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    15 Comedians Who Apologized For Past Problematic Jokes

    John Mulaney says he “deserved backlash” for those jokes on SNL.


    Amy Schumer apologized for a racist joke she used to make about Hispanic men.

    Jemal Countess

    The material: The stand-up comedian once told a joke that compared Hispanic men to rapists: “I used to date Hispanic guys, but now I prefer consensual.”

    What she said about it later: “I used to do a lot of short dumb jokes like this. I played a dumb white girl onstage. I still do sometimes. Once I realized I had more eyes and ears on me and had an influence, I stopped telling jokes like that onstage. I am evolving as an artist. I am taking responsibility and hope I haven’t hurt anyone. I apologize if I did,” she tweeted in 2015.


    Patton Oswalt thinks some of his past offensive material was “lazy.”

    Bryan Bedder / Getty Images

    The material: Patton used to do a bit about “gay retarded people,” where he would ask the audience if they exist and wonder, “Where’s their march?”

    What he said about it later: “When I look back at the bit, it’s just lazy. I’m trying to say the word ‘retard’ and get that easy laugh,” he told Vulture years later. “I’m rarely embarrassed by anything offensive I do, but I’m very embarrassed when I’ve done something lazy.”


    Eddie Murphy admitted that his past jokes about gay people were “ignorant.”

    Michael Kovac / Getty Images

    The material: Eddie Murphy’s early stand-up days in the ’80s were rife with antigay slurs and offensive jokes about the LGBTQ+ community. He also made several insensitive comments about gay men dying of AIDS.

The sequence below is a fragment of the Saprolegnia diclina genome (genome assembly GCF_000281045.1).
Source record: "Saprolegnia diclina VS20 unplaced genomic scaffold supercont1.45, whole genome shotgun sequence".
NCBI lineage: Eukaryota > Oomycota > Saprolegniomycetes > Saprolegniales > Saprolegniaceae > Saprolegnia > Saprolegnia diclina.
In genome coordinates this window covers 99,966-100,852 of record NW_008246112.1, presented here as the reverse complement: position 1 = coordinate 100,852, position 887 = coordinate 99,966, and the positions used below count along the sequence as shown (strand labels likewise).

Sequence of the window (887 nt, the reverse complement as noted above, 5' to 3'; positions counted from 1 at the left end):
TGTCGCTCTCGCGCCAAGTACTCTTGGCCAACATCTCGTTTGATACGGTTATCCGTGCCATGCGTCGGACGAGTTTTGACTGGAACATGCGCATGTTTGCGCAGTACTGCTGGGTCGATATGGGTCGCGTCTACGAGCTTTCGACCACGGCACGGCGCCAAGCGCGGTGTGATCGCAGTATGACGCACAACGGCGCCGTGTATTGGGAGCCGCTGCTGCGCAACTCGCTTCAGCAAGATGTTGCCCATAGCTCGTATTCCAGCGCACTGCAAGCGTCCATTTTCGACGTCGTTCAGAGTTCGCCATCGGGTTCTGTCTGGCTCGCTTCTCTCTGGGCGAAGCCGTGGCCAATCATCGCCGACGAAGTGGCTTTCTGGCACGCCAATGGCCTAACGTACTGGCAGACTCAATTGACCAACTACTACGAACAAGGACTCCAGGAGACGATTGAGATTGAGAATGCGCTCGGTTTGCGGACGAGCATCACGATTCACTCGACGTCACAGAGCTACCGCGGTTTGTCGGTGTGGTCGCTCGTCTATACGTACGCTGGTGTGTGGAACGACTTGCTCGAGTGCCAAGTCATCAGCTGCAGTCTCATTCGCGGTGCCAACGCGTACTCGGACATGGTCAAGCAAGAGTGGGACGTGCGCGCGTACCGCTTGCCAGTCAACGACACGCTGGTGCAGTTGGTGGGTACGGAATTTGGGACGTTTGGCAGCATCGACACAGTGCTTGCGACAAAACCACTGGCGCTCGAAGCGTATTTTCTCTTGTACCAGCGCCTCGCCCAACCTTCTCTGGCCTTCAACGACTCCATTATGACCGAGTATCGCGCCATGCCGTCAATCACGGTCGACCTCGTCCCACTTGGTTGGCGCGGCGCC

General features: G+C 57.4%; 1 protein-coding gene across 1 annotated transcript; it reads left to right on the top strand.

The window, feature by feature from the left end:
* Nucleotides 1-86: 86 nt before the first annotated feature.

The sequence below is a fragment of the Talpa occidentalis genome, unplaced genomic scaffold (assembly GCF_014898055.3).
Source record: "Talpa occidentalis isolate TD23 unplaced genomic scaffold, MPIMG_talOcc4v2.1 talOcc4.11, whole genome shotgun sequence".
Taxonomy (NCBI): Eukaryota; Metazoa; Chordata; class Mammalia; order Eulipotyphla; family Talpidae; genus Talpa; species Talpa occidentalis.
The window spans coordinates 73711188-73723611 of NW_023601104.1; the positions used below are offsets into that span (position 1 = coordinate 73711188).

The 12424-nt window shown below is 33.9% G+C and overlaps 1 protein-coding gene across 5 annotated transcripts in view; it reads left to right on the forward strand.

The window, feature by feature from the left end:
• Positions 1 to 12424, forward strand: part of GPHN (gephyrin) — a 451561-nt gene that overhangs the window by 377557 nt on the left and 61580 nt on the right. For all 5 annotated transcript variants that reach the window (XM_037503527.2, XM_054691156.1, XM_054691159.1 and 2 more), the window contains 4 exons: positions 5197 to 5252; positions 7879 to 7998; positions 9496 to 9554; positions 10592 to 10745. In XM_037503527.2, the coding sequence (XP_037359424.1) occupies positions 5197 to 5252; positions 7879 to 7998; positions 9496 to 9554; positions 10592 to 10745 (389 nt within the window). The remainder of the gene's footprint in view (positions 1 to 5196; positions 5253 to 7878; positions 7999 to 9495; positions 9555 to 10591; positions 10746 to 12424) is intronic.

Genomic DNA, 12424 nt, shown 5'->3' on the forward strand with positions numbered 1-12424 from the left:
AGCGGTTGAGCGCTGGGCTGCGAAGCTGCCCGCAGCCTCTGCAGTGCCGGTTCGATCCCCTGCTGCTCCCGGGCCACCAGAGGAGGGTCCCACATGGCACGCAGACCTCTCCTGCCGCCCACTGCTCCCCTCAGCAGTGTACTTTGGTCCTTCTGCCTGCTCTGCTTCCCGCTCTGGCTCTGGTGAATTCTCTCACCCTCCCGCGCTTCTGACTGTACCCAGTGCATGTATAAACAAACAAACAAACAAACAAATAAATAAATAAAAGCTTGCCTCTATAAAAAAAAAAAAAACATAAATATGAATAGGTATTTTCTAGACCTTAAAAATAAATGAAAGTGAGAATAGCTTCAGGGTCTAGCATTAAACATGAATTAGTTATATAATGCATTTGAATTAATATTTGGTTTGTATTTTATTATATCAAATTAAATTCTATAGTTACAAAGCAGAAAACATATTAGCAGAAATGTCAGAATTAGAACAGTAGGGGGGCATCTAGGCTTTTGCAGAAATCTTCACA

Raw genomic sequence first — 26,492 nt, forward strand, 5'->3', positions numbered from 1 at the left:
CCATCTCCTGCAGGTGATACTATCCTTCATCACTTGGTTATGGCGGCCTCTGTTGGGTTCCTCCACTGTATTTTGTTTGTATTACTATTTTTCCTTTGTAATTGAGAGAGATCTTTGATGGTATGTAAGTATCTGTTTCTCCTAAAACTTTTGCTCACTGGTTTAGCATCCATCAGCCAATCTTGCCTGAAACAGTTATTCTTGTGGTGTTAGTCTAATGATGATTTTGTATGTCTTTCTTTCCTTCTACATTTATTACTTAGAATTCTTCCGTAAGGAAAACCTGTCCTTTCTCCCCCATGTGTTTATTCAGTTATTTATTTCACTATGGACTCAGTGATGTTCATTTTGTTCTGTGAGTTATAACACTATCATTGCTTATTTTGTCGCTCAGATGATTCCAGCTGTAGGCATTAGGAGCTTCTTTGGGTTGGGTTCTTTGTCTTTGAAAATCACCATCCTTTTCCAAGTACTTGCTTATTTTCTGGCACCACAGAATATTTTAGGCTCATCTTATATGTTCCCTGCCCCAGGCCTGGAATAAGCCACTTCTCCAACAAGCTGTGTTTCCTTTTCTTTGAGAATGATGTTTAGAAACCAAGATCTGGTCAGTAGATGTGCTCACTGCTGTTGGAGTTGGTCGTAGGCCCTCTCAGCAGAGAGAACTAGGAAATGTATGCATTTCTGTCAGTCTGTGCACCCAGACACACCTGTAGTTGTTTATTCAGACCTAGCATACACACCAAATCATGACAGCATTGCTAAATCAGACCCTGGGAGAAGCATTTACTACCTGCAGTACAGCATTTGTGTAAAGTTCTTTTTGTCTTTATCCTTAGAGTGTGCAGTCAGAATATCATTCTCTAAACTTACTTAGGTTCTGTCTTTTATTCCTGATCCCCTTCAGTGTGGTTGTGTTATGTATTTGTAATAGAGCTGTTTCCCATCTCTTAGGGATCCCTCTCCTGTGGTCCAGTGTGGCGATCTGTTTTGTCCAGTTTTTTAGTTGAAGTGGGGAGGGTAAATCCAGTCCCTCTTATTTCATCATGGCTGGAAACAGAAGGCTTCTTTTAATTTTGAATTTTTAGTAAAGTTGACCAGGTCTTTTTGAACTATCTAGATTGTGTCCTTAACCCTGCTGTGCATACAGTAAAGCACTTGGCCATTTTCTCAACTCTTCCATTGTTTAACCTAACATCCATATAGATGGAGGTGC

What he said about it later: In 2019, he told the New York Times that he finds his old jokes “ignorant” now. He also apologized in a statement in 1996, writing in part: “I deeply regret any pain all this has caused… I know how serious an issue AIDS is the world over. I know that AIDS isn’t funny. It’s 1996 and I’m a lot smarter about AIDS now.”


    Sarah Silverman said she’s now “horrified” by an old episode of her sitcom where she did blackface.

    John Sciulli / Getty Images

    The material: A 2007 episode of The Sarah Silverman Show featured the comedian in blackface. Sarah defended the episode in the immediate aftermath, saying the intent was to make her character look racist, not to celebrate blackface.

    What she said about it later: “I don’t stand by the blackface sketch. I’m horrified by it, and I can’t erase it. I can only be changed by it and move on,” she told GQ in 2018. “It was like, I’m playing a character, and I know this is wrong, so I can say it. I’m clearly liberal. That was such liberal-bubble stuff, where I actually thought it was dealing with racism by using racism… All I can say is that I’m not that person anymore.”


    “Weird Al” Yankovic turned his old song that featured the word “midget” into a teachable moment for fans.

    Axelle / FilmMagic

    The material: In the ’80s, Weird Al had a few popular song parodies that included the word “midget.”

    What he said about it later: “These days, I do not say that word,” he told Vulture in 2018. “In fact, at one point on this tour, I sang the song that had that word in it and I stopped the whole band and just explained to the audience how language has evolved over time since I originally wrote the song — this whole diatribe about why I used the word then and I wouldn’t use it now. And then we resumed playing and ended the song. Language changes over time.”